Buddhism• Indian Buddhism grows in China, influenced by Confucianism, Taoism• Siddhartha Gautama (Buddha) = Founder• Promotes living the correct way in order to reach nirvana, an enlightened spiritual state.• Missionaries spread teachings to SE Asia, China, Japan, and Korea.
Shaolin Monks• Shaolin monks are Buddhist monks who practice Shaolin Kung Fu along with their religious beliefs.• The practice goes back all the way to 450 AD.• Many martial arts such as karate and kempo have Shaolin Kung Fu roots.
Population of Japan• 126 million people live in Japan• 75% of the people live in cities; 60% live on about 3% of land• Urbanization and overcrowding has become an issue
Culture and Influences of Japan• Chinese influence early language, religion, art, music, government.• Since arrival of Americans mid 1800’s and post WWII, Japan has become increasingly influenced by western culture.• Popular sports are baseball, golf, sumo wrestling, soccer, tennis• Most clothes are Western influenced; traditional clothes for special occasions only
The Last Samurai• The movie, The Last Samurai, takes place in the 1800’s during Japanese restoration period in which Japan went through enormous political and social restructuring.• Tom Cruise plays Nathan Algren, an American hired to train the new Japanese army and put down the samurai rebellion.• It is only until he is captured by the samurai, that he realizes that he loves what he has been training to destroy…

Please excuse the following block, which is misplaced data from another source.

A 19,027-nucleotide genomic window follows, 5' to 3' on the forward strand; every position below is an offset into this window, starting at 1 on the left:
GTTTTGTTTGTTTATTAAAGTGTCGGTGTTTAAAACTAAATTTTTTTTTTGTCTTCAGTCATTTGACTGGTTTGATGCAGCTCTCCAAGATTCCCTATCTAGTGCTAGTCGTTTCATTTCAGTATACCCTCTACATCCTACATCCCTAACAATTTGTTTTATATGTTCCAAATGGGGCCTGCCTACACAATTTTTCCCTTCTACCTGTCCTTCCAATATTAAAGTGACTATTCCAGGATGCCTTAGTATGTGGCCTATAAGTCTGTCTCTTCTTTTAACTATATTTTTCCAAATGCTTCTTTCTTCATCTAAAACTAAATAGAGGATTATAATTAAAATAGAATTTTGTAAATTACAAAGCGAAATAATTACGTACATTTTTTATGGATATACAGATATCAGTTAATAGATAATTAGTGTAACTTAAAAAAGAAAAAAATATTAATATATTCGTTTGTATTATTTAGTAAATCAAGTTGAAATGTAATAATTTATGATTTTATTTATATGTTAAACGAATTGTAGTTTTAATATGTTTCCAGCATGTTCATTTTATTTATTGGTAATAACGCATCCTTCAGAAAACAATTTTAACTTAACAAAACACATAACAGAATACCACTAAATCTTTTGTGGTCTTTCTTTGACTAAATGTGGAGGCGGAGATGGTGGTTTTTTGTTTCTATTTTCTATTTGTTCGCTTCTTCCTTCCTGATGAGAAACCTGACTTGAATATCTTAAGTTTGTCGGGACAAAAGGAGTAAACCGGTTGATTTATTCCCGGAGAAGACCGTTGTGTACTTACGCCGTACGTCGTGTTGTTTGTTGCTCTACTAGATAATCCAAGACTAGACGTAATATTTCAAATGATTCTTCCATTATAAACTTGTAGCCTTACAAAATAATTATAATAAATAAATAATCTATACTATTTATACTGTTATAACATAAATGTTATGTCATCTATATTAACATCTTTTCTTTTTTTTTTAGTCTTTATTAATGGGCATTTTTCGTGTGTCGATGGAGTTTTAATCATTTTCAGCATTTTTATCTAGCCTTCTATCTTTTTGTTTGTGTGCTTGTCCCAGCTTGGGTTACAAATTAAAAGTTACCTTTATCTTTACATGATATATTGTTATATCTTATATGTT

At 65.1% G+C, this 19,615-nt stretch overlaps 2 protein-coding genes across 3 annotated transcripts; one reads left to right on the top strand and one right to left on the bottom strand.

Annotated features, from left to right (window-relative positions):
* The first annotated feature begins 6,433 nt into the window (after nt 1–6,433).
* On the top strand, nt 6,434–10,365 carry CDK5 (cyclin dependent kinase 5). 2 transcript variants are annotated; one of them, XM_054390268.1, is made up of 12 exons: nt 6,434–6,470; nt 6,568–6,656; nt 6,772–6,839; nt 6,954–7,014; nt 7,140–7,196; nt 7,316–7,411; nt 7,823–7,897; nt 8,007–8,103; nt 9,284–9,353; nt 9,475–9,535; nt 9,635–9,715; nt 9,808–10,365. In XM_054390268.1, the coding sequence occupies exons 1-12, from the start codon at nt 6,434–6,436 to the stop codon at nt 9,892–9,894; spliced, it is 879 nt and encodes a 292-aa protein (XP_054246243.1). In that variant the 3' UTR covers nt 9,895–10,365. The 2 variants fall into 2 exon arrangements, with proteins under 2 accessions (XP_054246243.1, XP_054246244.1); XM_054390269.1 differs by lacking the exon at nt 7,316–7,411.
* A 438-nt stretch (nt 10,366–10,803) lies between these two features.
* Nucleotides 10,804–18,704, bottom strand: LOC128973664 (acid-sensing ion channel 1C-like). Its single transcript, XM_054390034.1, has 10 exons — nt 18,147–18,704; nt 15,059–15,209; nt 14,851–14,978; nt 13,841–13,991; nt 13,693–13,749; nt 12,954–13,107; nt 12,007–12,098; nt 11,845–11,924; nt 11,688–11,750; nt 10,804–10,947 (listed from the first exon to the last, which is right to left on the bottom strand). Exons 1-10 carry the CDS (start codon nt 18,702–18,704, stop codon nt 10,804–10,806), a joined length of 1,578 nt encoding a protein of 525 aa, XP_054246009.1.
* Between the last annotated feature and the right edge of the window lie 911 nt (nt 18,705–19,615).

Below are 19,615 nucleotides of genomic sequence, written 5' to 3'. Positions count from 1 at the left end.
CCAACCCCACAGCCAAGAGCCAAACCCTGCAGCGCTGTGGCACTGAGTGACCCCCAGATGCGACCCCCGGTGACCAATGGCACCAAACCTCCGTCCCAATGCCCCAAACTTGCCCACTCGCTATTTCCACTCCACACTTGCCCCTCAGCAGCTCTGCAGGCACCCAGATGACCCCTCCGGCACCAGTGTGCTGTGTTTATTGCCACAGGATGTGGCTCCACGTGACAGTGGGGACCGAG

Culture and Influences of Japan• Western music is popular, including rock, pop, classical, jazz – younger Japanese form rock bands, heavy metal is very popular• Japan balances its own traditional styles with Western influences
Education in Japan• Highly structured educational system• - students in school six days a week; six weeks of summer vacation• - six years of elementary, three of junior high, three of high school• Japan has more than 1,000 universities and technical schools• University of Tokyo is one of the most prestigious universities in the world and is one of the leading schools in technology research.
The Economy of Japan• Post-war economic boom makes Japan’s economy second in size to U.S.• Because the island country of Japan has limited natural resources, they must import resources to manufacture products for export• - exports autos, electronics, computers
Chinese Influences• Like most countries in East Asia, Korea adopts many philosophical, religious ideas from China – Confucian, Buddhist influences
Korean Influences• Communism molds North Korean culture• South Korea is influenced by Western culture• North Korean government only allows Communist or folk art• South Korean artists have more freedom of expression
Culture of Taiwan• Population and culture is almost exclusively Chinese – capital city of Taipei has Buddhist temples, Chinese art museums• Well-educated population: many universities, 30 daily newspapers• Most speak official language of Northern Chinese (Mandarin)• People combine a number of religious, ethical beliefs – 90% practice blend of Buddhism, Confucianism, Taoism